ProjectBlog: Lesson 14 notes — Part 2 v3

Blog: Lesson 14 notes — Part 2 v3

These notes are from Part 2 v3 lessons which are not released yet. Some of the material might not make sense without the notebooks and therefore I don’t recommend to read these if you are not in the course. I tried to add all things that weren’t clear from v2 or that didn’t exist then.

This is what we will cover today.
Last time we saw this video.

Even making two-dimensional matrix calculation to go fast is really hard. In our case, we need to do more dimensions more different kind of operations and that is even harder. There is a compiler doing this and it is called XLA. This only works with graphs which is kind of a problem right now. There are two ways to transfer the normal code into graphs, tracing and staging. These methods although have weird side effects and currently there is research happening around this area to make these work. Probably when this video is published in June there will be a solution for this.

All these things are coming in the future but because we don’t have those yet now we should focus on things we have. C is a fast programming language and next, we will learn how to use it in Swift.


There are no great audio processing libraries in Swift. There are C libraries that are doing this job well so why not use those.

To use C library Jeremy did the following things: First, he created a directory called SwiftSox, then inside that directory, he created a file called Package.swift that has the following code.

// swift-tools-version:4.2
import PackageDescription
let package = Package(
name: "SwiftSox",
products: [ .library( name: "SwiftSox", targets: ["SwiftSox"]), ],
targets: [
.target( name: "SwiftSox", dependencies: ["sox"]),
.testTarget( name: "SwiftSoxTests", dependencies: ["SwiftSox"]),
.systemLibrary( name: "sox", pkgConfig: "sox")

Use this as a base when you create another C library folder because the structure is the same.

Then Jeremy also created the following directories ./Sources/sox and a file called module.modulemap inside sox directory.

module sox [system] {
umbrella header "soxu.h"
link "sox"
export *

Again these lines are mostly the same for every C library.

The final thing is soxu.h file inside the same directory than previous.

#include <sox.h>

After all these steps you can just import it in Swift by writing import sox Now you can use all of the functions that are defined in the library.

Jeremy showed techniques to use different languages in Swift. What’s the point of all this? He showed that sometimes using e.g. C library can make the code faster. It’s not just about what we can do twice as fast computing in some things but more like that this opens us new doors that were closed previously. Chris highlighted that this is not something rookies should do because it’s kind of complicated and there is other things you should learn first. He even said that ignoring all this (using other languages) stuff could be a good idea.

Datablock API


There is a couple of problems in the current implementation. Firstly we need to run everything in a particular order. Also if the code misses a step it might cause an error.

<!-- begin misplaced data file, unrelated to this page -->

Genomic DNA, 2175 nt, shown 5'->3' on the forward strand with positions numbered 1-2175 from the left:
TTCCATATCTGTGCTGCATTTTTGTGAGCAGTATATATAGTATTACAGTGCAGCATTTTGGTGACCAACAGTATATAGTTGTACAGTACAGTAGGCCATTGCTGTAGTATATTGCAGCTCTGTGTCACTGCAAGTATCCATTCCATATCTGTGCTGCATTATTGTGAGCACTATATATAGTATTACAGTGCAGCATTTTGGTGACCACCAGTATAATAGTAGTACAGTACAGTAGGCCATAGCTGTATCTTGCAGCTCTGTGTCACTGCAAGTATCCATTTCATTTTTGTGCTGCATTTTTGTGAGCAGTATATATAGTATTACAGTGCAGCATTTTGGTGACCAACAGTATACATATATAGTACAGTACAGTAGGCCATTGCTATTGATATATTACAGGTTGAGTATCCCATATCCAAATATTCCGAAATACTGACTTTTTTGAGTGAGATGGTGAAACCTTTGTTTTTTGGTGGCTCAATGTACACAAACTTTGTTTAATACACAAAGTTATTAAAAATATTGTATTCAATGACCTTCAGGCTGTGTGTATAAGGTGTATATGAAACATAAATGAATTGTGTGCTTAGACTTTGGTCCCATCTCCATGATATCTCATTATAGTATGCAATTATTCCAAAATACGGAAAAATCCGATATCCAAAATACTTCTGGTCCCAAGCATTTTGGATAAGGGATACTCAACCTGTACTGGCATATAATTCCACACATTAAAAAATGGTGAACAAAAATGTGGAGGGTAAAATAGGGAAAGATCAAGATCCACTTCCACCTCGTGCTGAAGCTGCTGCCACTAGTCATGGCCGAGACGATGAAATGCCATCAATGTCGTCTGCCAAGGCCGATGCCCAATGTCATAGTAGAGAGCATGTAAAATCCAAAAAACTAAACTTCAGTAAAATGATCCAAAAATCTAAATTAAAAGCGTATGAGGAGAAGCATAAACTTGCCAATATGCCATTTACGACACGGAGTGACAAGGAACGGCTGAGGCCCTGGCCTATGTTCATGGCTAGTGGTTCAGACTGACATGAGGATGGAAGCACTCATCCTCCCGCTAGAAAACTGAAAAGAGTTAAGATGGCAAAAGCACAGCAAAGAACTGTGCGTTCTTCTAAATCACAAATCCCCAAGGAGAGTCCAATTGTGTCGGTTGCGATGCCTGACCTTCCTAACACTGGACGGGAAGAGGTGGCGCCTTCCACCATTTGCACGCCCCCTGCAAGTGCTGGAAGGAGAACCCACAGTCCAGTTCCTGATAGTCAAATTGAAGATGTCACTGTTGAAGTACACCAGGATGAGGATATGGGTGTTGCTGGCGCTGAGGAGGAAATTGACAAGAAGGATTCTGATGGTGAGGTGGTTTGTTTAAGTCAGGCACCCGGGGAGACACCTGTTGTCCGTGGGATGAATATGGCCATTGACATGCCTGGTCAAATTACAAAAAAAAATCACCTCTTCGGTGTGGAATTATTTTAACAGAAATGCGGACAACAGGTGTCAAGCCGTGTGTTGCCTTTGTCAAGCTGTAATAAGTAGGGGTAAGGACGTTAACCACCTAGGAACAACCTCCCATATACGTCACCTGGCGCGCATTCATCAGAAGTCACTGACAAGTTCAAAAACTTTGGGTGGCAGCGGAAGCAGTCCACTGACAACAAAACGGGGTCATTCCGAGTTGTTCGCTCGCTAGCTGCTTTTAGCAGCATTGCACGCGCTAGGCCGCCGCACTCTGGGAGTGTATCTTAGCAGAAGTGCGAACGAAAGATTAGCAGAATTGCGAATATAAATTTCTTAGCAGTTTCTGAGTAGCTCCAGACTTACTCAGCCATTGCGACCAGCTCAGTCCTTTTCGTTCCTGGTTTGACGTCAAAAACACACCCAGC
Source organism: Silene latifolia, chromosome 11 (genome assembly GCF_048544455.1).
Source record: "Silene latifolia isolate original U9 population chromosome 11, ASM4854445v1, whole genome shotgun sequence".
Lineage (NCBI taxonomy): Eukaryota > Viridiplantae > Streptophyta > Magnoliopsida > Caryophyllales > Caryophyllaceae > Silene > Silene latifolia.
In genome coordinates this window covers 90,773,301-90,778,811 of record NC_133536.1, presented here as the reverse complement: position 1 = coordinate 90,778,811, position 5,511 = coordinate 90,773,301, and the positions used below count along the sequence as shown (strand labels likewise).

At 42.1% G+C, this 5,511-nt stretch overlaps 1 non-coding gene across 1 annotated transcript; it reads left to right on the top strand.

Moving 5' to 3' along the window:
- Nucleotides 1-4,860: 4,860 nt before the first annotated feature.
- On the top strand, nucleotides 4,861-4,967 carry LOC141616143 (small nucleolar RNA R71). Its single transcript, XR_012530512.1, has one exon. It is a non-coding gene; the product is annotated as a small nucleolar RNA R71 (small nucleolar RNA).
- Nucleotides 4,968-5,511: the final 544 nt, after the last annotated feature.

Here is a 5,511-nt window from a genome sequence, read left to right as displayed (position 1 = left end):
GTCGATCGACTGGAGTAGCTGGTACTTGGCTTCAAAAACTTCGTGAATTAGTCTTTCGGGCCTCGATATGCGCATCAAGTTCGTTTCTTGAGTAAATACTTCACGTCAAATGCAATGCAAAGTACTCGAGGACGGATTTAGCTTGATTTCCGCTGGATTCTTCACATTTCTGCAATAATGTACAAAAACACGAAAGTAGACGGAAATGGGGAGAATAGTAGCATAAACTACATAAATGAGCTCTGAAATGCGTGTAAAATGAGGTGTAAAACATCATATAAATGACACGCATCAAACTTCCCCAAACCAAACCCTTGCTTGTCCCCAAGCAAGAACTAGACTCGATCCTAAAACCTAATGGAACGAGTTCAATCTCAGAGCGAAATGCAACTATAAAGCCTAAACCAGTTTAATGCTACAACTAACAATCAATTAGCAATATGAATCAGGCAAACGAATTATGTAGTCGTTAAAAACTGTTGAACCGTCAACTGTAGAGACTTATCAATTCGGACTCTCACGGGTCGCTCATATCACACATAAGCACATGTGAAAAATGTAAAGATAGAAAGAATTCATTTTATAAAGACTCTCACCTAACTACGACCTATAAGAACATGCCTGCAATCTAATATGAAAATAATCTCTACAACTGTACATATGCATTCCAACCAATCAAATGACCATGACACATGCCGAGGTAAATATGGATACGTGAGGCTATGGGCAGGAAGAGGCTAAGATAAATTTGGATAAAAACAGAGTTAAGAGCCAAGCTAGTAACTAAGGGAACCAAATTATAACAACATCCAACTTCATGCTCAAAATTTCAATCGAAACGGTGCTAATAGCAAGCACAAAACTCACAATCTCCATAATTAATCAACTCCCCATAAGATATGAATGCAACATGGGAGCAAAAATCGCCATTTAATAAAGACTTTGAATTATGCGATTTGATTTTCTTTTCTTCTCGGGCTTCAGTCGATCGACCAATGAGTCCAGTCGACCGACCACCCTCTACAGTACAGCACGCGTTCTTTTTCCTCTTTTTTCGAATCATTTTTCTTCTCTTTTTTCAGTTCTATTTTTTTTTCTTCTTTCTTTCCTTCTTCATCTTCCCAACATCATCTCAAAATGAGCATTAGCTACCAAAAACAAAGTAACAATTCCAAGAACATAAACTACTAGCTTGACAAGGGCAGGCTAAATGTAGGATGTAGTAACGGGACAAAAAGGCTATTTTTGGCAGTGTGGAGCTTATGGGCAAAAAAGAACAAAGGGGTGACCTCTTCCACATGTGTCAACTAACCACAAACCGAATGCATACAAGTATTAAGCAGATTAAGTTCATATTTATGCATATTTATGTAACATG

This is the basic structure.
This is how we can use it with ImageNette.

The rest of the notebook shows how data block API can be implemented to Swift.

Protocols in Swift

aka interfaces, aka type classes similar to abstract classes

Protocol defines behavior of structs
Like when we use Layer with Dense we need to define the call
This way we can implement isOdd to all different integers because they use BinaryInteger protocol.
This shows how the idea of protocols is to make them group things.

Fully connected model


A neat trick that makes it plausible to create own names for the types -> less typing NOT recommended to use in codes that other people read. Might be confusing.
We can use these things just like in Python.

Basic Architecture

I didn’t want to just copy the full notebook so go check rest of it to understand how loss and the backward pass is working.

Classes in Swift

Previously we have used a struct that looks like class.

value (struct) vs. reference (class)

As we can see the values are things that are copied to a new variable but the references are something that is kept somewhere else and there is only reference to it that is also copied to a new variable. When we change a new variable that has value it doesn’t change the original but if we change the reference value, the original will change too.
Copying is a solution that kind of works. One big problem is that this makes the code slower.
In Swift, this works automatically.
Some cases you might want to use the reference version which happens this way.
This shows how struct works.
This shows how class works.

Automatic Differentiation in Swift

This is what we want to build. It’s calculating gradients.
This is true because of chain rule.
Using previous codes we can build function that calculates the forward pass and backward pass for MSE.
This generalize better for different tasks
We can use our knowledge to calculate gradients for basic neural network.

This is not something we should do every time but in some cases, gradient can be really complex and using approximation can speed up the calculation.

In the end, Jeremy showed how to build image classifier from scratch. There wasn’t any new theory but just using the old things we already should know.


Source: Artificial Intelligence on Medium

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